Gossip Can Operate as a Law Enforcement Mechanism
The surprising power of gossip, as an alternative to law.
Posted September 22, 2022 | Reviewed by Lybi Ma
- Shasta County, California, is a unique community where gossip, rather than the legal system, enforces societal norms.
- Gossip is a much more effective extralegal tool in smaller communities with participants who plan to stay indefinitely.
- Parallels can be drawn between gossip, as an extralegal tool, and the newer phenomenon of cancel culture.
In 1986, the unassuming Shasta County community in California captured the attention and imagination of a number of law professors and legal scholars, spawning multiple law review articles and books regarding its homegrown dispute resolution system. This dispute resolution system, as studied by Professor Robert Ellickson of Yale Law School, was apparently based, at least primarily, not on the rule of law or a legal enforcement system—but interestingly, largely based on another system altogether: Gossip.
Ellickson’s account of Shasta County emphasized that relationships between neighbors—at least with regard to straying cattle and many other issues—were primarily governed not by law, but by a system of norms. Furthermore, this system of norms was “extralegal,” or outside of the legal system, having no connection or enforcement to lawyers, courts, legislatures, or ordinances. Rather, it was a self-enforcing system in which a rancher who failed to follow the system of norms (for example, by letting his cattle trespass repeatedly on a neighbor’s property, or by failing to remedy damage caused by such trespassing cattle), would be penalized and deterred by the victim’s response of initiating gossip. The gossip would have to be true, and negative, and would help shape the errant rancher’s behavior going forward. This system, grounded on gossip rather than legal enforcement intervention and lawsuits, was found to have formed and shaped the societal expectations of the ranchers of Shasta County.
In a community where many people tend to know each other and value their reputations in the community, where ranching families have lived in the area for multiple generations and plan to stay indefinitely, the impact of negative words is amplified. Thus, the prevailing attitude, at least for long-time ranchers in Shasta County at the time, was to be able to resolve their own disputes (through remedies including gossip) without seeking the help of county officials or the court system.
As one might imagine, gossip would be a much less effective non-legal tool in urban settings, or in settings where community members are largely unknown to each other. For example, if a man in New York City bumps into me on the sidewalk, and I spend the next year telling everyone I know about his poor behavior, it would be unlikely to affect him. Gossip, as a rule-enforcement or behavior-shaping tool, seemed largely limited in smaller community settings.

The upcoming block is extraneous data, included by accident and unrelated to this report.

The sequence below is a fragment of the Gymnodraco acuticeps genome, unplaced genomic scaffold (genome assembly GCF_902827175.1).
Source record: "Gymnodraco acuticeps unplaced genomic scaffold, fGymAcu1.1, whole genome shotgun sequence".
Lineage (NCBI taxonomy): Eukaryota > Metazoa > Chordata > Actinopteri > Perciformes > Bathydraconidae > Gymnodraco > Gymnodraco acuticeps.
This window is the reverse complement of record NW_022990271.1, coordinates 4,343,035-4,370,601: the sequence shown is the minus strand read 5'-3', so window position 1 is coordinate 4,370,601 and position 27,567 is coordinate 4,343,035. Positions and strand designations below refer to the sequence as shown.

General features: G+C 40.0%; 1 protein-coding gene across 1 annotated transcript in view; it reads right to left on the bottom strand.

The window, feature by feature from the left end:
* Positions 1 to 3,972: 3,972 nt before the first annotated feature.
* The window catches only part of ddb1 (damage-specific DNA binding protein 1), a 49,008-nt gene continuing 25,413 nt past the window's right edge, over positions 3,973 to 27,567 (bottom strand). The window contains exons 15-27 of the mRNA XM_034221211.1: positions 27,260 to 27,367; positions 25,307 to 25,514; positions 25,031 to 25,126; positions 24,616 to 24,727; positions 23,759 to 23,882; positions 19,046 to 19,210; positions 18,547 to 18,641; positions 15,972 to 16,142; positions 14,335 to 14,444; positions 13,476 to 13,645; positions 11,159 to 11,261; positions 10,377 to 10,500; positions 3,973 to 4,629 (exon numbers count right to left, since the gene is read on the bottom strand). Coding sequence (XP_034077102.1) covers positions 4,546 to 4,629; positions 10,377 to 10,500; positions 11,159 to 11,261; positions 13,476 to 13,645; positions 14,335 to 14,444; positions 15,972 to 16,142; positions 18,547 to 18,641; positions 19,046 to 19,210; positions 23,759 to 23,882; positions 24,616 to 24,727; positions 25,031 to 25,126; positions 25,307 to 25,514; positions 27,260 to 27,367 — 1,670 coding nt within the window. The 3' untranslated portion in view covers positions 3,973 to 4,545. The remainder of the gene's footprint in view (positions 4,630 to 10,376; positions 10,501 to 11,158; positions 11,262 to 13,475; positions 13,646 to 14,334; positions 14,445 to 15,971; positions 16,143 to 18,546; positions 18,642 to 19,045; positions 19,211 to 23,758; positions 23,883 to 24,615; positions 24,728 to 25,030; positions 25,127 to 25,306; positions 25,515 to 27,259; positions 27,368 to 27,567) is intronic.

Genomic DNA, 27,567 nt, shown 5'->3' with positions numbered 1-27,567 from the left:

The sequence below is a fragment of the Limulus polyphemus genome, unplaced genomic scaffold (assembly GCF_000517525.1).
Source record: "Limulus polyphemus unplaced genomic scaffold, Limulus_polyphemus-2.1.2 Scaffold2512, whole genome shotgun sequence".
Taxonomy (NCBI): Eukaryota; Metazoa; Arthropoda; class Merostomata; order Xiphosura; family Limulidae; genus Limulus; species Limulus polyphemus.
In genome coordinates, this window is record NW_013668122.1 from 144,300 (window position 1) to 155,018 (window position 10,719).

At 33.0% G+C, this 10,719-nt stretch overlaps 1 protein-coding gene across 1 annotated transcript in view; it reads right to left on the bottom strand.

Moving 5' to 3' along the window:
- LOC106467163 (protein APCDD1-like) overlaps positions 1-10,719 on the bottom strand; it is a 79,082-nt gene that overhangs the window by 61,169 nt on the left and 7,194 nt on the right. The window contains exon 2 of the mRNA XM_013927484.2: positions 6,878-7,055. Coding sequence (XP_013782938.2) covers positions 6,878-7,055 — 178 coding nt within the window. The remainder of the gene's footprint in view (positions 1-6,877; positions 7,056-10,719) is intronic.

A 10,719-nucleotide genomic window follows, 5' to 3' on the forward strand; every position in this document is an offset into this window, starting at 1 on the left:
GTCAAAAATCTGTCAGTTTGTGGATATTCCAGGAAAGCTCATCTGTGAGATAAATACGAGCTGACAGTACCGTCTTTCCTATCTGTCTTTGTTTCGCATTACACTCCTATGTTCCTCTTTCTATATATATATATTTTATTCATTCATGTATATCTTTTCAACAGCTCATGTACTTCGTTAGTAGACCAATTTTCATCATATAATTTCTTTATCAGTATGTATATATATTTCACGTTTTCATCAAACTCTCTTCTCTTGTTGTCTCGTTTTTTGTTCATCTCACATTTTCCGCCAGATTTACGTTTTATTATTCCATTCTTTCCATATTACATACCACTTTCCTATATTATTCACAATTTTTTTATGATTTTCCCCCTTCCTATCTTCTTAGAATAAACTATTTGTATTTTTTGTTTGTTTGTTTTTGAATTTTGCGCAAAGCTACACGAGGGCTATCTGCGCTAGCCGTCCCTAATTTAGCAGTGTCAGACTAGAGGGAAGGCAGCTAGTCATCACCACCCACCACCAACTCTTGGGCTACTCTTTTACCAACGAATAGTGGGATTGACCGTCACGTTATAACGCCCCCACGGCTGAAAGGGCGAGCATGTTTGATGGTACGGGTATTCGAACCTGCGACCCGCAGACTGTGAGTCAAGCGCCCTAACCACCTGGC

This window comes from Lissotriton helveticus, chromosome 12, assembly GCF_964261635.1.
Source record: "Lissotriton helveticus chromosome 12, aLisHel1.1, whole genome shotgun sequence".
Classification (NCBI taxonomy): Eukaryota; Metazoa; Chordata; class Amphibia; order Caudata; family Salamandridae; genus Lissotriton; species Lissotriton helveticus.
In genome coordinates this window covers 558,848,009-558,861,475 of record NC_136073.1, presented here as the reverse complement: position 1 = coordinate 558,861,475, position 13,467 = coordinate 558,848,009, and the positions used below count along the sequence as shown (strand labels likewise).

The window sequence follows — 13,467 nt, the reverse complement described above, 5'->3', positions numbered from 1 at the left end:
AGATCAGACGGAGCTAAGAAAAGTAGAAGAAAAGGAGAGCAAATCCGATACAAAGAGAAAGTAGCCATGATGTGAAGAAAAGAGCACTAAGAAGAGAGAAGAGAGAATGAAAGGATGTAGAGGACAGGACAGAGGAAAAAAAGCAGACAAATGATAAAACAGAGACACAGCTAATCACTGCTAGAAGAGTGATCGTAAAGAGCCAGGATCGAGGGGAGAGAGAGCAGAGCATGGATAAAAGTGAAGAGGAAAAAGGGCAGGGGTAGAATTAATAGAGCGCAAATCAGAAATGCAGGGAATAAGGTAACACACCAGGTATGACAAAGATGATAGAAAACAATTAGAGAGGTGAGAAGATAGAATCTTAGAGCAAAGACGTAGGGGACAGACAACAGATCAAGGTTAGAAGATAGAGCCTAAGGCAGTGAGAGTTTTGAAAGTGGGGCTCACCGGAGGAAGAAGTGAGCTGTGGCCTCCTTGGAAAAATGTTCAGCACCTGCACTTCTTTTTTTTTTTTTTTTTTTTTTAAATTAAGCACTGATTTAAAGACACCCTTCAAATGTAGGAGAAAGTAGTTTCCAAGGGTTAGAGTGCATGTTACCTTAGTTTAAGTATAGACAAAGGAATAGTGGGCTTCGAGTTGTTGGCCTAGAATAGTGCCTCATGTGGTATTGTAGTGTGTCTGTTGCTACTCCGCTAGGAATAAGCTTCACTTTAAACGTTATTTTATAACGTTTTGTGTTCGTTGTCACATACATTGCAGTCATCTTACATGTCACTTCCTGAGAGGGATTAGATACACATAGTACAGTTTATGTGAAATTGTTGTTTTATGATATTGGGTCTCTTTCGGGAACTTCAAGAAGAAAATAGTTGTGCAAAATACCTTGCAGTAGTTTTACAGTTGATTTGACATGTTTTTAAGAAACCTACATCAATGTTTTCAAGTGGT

Interestingly, however, in recent times, it appears that the internet has revived—or at least, transmogrified—this type of extralegal remedy. Specifically, cancel culture rose to prominence in the late 2010s and early 2020s to refer to a form of ostracism in which someone is excluded from social or professional circles, oftentimes based on behavior that has been deemed unacceptable. Rather than a small, rural farming community, the setting is now the internet. Rather than neighbor-to-neighbor gossip over fences, we have Reddit campaigns, Twitter wars, and doxxing. While some subjects of cancel culture have been public figures and celebrities, there have also been private individuals who have caught the attention of the internet masses due to their questionable conduct and have, among other things, lost their jobs or suffered severe mental health consequences.
Can cancel culture be fairly compared to the gossip self-help remedies of Shasta County, reported in the 1980s? Perhaps. They do have some marked similarities—they are extralegal solutions, and enforcement of community norms, based on largely reputational consequences. However, one question that may be raised is whether this newer (internet) version of cancel culture may be too powerful and punitive, without enough checks and balances for accuracy. In Shasta County, it will become apparent (eventually) if a neighbor spreads false gossip, and in any event, the neighbors are somewhat disincentivized from doing so because as members of the community they have a stake in the law and order (or, more accurately, gossip and order) of keeping community norms and expectations.
In contrast, it is unclear that the instigators of internet reputational shaming are constrained by similar checks and balances. In addition, the deterrent effect is questionable. Assuming that long-time residents of Shasta County understand how the gossip mill works and that they can modify their behavior to account for their neighbors’ wagging tongues, they will still be able to, for the most part, determine the consequences that ensue and make informed choices. However, it is less clear whether individuals, at least at this point, understand cancel culture enough to shape their behavior accordingly, or that cancel culture is not too arbitrary of a standard to live with.
Ellickson, Robert C. “Of Coase and Cattle: Dispute Resolution among Neighbors in Shasta County.” Stanford Law Review, vol. 38, no. 3, 1986, pp. 623–87. JSTOR, https://doi.org/10.2307/1228561. Accessed 30 Jun. 2022.